So - if nothing else - thank you for that. I hope to keep borrowing, and sharing in return!
    Back to the subject at hand.

    What resources, inside TSA or outside, do you use, to train new leaders?

    (use any other word for train, if you like)

    That's what I am most interested in today.
    We have new folks wanting to help, and past folks wanting to "know more" and improve what we do. (run better program)
    There must be videos, a plan, a way to ramp people up to what scouting is today?

    Mentoring under successful leaders, is obviously important.
    But to have grown at the rate you have, there must be some more.

    Pete, for example, as a GSL of a successful group, is there a definite stepped plan, when you sign a new Beaver leader up?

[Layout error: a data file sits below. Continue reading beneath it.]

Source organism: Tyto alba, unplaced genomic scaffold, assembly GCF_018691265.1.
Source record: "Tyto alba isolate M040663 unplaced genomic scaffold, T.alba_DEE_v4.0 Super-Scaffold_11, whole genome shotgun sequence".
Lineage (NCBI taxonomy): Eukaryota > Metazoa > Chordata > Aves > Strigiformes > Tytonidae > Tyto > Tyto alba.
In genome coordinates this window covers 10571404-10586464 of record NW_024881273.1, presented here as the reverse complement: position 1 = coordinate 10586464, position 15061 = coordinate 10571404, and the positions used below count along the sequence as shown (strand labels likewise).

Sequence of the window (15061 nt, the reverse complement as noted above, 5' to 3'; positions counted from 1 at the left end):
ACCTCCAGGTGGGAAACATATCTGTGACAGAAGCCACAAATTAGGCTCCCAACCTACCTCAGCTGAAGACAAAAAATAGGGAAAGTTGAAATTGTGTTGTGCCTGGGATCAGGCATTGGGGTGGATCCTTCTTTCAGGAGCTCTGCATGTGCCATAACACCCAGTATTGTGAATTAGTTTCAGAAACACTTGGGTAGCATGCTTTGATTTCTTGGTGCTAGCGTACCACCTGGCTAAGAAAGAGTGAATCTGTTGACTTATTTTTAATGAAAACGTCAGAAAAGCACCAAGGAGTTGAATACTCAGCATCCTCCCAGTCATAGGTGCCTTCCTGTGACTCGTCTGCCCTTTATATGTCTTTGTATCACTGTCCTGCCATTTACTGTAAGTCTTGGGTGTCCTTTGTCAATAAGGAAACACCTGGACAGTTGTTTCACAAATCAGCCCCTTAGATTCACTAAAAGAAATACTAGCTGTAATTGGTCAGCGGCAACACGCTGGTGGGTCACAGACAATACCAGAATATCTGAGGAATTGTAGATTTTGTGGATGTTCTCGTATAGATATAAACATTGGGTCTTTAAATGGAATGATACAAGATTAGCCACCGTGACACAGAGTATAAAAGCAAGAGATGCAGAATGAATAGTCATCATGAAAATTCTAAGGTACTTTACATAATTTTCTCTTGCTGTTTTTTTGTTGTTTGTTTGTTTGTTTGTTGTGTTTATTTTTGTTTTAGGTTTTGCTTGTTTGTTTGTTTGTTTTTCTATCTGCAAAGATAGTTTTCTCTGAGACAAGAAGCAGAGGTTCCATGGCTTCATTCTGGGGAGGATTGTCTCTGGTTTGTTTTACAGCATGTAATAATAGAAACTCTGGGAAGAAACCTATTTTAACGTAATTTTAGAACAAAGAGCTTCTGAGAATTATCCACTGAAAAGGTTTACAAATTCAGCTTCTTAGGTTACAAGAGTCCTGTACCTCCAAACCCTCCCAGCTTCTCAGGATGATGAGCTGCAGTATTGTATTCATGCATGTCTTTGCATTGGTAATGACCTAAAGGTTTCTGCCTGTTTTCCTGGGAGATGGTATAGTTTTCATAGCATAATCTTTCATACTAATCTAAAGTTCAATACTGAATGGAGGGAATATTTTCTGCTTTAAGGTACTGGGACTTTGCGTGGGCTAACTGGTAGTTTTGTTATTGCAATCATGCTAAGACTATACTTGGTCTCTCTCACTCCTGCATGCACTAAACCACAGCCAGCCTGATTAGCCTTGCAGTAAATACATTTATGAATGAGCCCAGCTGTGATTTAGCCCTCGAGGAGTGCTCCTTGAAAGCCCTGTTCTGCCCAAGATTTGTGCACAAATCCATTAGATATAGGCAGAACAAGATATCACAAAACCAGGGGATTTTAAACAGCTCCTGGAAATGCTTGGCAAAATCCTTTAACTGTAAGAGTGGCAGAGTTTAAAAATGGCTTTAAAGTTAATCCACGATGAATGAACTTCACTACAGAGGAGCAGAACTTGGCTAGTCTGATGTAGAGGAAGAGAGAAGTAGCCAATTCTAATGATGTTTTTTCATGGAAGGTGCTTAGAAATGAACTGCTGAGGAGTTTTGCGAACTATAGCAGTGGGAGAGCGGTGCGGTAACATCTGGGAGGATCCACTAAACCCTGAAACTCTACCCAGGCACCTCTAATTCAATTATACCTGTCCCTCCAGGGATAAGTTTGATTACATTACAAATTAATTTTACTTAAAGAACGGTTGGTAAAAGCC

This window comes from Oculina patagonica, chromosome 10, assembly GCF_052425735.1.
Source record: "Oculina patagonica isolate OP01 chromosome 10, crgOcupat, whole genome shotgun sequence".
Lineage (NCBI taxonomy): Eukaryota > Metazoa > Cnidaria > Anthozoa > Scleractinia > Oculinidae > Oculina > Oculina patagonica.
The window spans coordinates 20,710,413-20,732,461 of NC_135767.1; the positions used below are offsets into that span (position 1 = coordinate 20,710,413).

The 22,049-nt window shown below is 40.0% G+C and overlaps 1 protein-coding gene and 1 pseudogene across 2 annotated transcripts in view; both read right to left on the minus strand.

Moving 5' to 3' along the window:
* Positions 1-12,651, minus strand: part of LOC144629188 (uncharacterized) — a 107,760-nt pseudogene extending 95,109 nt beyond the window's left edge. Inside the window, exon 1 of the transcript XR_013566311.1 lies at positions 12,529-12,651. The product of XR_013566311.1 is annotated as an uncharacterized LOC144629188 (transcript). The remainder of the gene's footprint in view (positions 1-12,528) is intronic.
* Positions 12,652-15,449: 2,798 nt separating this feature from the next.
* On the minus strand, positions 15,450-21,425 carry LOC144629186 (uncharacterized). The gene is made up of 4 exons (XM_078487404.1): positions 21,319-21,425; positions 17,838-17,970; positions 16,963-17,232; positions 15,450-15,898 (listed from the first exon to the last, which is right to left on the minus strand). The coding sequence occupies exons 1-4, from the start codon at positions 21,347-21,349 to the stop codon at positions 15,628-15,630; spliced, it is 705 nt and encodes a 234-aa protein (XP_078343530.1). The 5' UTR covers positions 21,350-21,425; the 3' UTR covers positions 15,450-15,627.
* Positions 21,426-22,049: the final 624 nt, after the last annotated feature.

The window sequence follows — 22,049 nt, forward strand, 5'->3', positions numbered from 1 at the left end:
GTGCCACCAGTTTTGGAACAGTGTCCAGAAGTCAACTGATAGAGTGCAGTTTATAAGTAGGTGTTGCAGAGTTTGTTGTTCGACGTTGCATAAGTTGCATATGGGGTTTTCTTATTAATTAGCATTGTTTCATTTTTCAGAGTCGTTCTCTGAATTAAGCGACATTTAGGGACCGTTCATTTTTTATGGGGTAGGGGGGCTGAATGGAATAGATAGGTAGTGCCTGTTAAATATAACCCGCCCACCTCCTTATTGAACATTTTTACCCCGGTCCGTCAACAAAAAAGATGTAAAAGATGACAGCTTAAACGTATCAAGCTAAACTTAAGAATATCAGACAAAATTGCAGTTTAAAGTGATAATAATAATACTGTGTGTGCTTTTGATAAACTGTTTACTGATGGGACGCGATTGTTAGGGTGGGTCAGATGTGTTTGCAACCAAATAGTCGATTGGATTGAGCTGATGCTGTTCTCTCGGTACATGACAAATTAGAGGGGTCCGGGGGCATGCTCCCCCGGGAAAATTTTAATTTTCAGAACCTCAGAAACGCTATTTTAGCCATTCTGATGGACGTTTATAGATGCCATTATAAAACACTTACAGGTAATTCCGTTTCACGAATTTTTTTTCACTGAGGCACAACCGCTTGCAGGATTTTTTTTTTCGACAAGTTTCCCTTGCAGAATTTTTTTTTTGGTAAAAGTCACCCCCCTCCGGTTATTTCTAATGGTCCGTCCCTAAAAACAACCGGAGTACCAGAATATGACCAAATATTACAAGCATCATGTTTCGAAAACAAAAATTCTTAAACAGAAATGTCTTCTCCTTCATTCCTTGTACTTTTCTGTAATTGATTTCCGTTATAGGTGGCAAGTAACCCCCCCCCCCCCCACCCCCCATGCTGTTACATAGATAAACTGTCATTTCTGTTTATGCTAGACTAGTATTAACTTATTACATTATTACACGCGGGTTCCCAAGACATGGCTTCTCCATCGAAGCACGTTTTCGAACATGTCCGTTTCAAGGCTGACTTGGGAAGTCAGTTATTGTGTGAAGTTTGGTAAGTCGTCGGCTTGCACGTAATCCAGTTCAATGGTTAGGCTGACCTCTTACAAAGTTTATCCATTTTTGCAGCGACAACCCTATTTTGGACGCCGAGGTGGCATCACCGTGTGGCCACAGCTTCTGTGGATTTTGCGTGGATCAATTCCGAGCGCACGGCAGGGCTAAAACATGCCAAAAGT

Or an explorer leader?
    I swear - anything you guys have here, has to be more than we have now. (nothing beyond practical health & safety)

    I can turn the wheel, I can build momentum, excitement, make events & activities & program happen.
    Done it before, can do it again.
    But there has to be a smarter way, that doesn't require me to be out 5 nights a week, and every other weekend.
    I'm in my 14th year as a GSL, and am at the crossroads to setup the next one, and ensure that there is a sucessful group here, for the next 20 years.

    There is a gap in my wisdom here... and that's where I am hoping for a little help/advice.
    TSA said I am most welcome to use any materials I like, and they're all online.
    I just don't know where to start... anyone got a map & compass?

    Thanks much!
    Andrew

  2. #2
    Senior Member
    Join Date
    Nov 2010
    Posts
    6,247
    Thanks
    2,501